Liver Spots, Euraine Brooks
It seemed like it happened over night; flat dark brown spots appeared on my left lower arm and right shoulder. A few months later, another spot was on my left hand. Now, I’m paranoid, thinking, could this be skin cancer? My grandmother called them “liver spots.” I felt nauseous. Could there be something seriously wrong with my liver?
As I began my journey to find out about these “liver spots,” I discovered they were also known as “age spots.” Despite the name, these discolorations are not related to the liver. Instead, they develop as the result of sun exposure accumulated over time. Many people have a hereditary predisposition to them as well.
The technical name is “lentigines.” According to Dr. Michael Roizen, co-author of several books with Dr. Oz “lentigines are not freckles or moles, but (they are benign not cancerous), darkly pigmented patches that typically show up as you age.”
So, while sun damage may not be apparent when you’re young, it will definitely catch up with you later in life. According to my research, liver/age spots are very common in adults over 40; they are harmless and don’t require treatment.
If “liver spots” make you feel self conscious, your dermatologist can prescribe a special topical cream that will fade the spots over several months.
Fade creams can be purchased over the counter. These creams are skin-bleaching products used to lighten uneven areas.
The next question I wanted to know was, “Can liver spots be prevented?” Nothing can be done about the role heredity plays and excessive exposure to the sun should be avoided. According to the experts, a precaution that will also diminish the threat of skin cancer is to protect your skin from further sun damage with a sun protection factor (SPF) of at least 15. Sunscreens go as high as SPF-50. Also, according to U.S. Environmental Protection Agency, it is a good idea to reduce your exposure when the ultraviolet (UV) rays from the sun are the strongest — between 10 a.m. and 4 p.m., see http://www.epa.gov/sunwise/doc/uvradiation.html.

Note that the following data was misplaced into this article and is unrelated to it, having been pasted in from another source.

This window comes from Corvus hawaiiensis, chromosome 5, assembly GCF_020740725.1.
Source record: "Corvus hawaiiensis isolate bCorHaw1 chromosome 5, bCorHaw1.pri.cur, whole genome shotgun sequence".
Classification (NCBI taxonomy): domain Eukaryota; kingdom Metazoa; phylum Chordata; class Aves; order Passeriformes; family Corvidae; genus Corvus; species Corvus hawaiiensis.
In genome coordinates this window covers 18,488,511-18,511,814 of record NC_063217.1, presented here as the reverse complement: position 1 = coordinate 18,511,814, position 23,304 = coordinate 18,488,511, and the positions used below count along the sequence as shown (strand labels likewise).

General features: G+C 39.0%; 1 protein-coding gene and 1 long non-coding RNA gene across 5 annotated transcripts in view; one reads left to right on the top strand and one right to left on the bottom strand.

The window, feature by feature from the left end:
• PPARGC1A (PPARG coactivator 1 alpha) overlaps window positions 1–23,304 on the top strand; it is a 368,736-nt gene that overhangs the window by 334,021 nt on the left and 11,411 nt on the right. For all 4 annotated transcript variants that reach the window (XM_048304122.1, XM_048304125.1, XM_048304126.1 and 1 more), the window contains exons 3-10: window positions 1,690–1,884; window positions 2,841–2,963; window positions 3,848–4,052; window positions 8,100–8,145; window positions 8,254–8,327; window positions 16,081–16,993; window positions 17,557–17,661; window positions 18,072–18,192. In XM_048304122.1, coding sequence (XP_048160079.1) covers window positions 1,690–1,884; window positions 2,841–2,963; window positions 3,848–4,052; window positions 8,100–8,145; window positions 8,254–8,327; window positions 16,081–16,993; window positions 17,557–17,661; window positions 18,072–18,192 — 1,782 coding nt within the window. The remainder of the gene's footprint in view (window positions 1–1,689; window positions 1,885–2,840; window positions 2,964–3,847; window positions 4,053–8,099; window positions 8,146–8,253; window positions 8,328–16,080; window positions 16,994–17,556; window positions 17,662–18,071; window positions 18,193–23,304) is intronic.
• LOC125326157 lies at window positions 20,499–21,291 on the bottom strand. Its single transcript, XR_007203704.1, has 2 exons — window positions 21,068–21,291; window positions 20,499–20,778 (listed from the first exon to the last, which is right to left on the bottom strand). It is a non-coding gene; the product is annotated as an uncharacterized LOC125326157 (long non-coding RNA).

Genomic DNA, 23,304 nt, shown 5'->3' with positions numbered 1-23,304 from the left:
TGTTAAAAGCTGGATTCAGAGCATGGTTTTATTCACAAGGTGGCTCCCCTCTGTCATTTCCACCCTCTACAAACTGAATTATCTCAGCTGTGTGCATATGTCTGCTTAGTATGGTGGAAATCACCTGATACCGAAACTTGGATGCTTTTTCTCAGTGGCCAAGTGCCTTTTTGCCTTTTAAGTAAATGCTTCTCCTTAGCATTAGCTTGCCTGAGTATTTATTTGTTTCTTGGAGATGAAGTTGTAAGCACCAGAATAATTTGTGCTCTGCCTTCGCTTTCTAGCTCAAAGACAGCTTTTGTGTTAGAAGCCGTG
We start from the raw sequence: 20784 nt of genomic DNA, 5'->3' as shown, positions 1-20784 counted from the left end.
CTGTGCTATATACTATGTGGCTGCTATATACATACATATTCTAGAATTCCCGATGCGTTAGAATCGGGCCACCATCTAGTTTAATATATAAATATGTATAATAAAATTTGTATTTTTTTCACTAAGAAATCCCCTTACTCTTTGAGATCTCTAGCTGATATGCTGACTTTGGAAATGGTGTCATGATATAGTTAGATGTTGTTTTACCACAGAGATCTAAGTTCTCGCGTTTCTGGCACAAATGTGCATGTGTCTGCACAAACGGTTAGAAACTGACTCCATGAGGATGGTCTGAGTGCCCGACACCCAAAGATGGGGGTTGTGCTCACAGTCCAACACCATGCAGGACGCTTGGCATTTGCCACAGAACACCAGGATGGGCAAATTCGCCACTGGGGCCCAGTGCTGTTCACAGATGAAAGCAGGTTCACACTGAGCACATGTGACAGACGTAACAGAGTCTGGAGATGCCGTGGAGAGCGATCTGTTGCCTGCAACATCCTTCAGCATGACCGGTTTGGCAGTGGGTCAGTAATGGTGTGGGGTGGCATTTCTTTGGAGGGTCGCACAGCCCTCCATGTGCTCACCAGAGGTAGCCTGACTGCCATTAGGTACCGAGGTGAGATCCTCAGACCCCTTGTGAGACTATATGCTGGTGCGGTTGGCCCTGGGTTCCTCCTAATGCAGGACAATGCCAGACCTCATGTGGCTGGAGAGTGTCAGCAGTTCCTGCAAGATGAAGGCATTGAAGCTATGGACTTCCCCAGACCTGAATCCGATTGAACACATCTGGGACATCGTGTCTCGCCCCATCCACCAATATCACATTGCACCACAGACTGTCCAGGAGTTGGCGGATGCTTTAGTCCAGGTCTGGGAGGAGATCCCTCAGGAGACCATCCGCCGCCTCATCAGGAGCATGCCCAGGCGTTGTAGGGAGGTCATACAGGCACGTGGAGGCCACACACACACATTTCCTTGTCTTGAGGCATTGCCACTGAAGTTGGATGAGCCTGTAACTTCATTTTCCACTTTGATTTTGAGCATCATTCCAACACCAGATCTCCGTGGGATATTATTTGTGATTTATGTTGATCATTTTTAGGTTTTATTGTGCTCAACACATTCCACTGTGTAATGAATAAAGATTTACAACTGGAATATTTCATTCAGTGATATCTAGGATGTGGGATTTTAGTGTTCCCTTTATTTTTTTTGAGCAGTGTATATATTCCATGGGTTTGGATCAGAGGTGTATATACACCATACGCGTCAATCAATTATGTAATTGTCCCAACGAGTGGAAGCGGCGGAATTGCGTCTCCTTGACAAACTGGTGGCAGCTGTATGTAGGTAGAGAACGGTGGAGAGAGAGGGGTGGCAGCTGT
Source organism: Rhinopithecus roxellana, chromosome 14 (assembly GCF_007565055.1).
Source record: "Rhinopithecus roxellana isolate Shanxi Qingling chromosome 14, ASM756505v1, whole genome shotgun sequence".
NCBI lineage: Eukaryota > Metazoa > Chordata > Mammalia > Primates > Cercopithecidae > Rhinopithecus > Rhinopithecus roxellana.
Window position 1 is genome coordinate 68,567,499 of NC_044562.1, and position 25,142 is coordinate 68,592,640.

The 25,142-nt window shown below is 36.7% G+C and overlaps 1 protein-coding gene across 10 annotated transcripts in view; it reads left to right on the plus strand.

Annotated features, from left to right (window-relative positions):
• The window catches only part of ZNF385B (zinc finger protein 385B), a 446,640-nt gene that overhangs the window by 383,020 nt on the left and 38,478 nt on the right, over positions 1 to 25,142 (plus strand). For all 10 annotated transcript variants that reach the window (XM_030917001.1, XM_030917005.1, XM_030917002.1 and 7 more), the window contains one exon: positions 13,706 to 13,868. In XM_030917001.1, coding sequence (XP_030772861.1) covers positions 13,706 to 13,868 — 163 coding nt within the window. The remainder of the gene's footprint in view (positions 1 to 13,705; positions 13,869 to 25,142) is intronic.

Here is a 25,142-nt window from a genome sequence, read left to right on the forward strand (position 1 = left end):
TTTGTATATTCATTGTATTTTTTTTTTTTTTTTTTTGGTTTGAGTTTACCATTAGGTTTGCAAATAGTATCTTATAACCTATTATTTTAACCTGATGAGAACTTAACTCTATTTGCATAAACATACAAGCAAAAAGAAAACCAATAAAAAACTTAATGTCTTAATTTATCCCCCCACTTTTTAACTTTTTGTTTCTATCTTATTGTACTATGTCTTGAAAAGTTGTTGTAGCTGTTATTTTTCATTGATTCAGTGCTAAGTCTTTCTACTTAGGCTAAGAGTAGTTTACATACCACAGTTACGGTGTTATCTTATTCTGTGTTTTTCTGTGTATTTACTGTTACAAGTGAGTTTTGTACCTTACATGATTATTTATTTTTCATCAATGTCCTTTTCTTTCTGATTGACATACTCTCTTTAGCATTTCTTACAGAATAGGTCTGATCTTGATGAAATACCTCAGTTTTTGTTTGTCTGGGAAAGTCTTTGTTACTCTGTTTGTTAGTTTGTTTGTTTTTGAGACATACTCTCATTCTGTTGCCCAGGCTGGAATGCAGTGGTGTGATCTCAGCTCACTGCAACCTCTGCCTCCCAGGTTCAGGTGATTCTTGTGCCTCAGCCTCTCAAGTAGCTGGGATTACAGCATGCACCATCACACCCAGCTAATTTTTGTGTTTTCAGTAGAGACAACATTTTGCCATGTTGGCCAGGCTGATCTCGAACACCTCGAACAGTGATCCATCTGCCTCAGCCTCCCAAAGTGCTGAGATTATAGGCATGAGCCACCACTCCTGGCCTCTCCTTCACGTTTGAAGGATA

Listed are common treatments described by the American Society for Dermatologic Surgery, http://www.asds.net/LiverSpotsAgingHandsInformation.aspx
SUNSCREENS – The simplest treatment to protect the skin from further damage and worsening of the spots is use of a sunscreen. Sunscreen is also important after other treatment methods so the spots will not recur.
BLEACHING CREAMS, TRETINOIN AND ALPHA-HYDROXY ACIDS – These are topical applications prescribed by the physician to fade small spots. Treatment normally takes anywhere from two months to a year or longer.
CRYOSURGERY – The dermatology surgeon freezes the skin tissue with liquid nitrogen to remove liver spots and skin growths.
PEELING – A chemical solution is applied to peel away the blemished skin. The face and hands usually heal in one to two weeks.
DERMABRASION – The skin is sanded lightly with a special instrument to remove the spots. This normally takes a week or so.
LASER SURGERY – New techniques with various lasers are used to remove the spots. A beam of laser light is directed at the liver spots to eliminate the damaged skin.
The bottom line is to always check with your doctor. In some cases, you may want to get a second opinion to ensure you know the facts and risks associated with any treatment.
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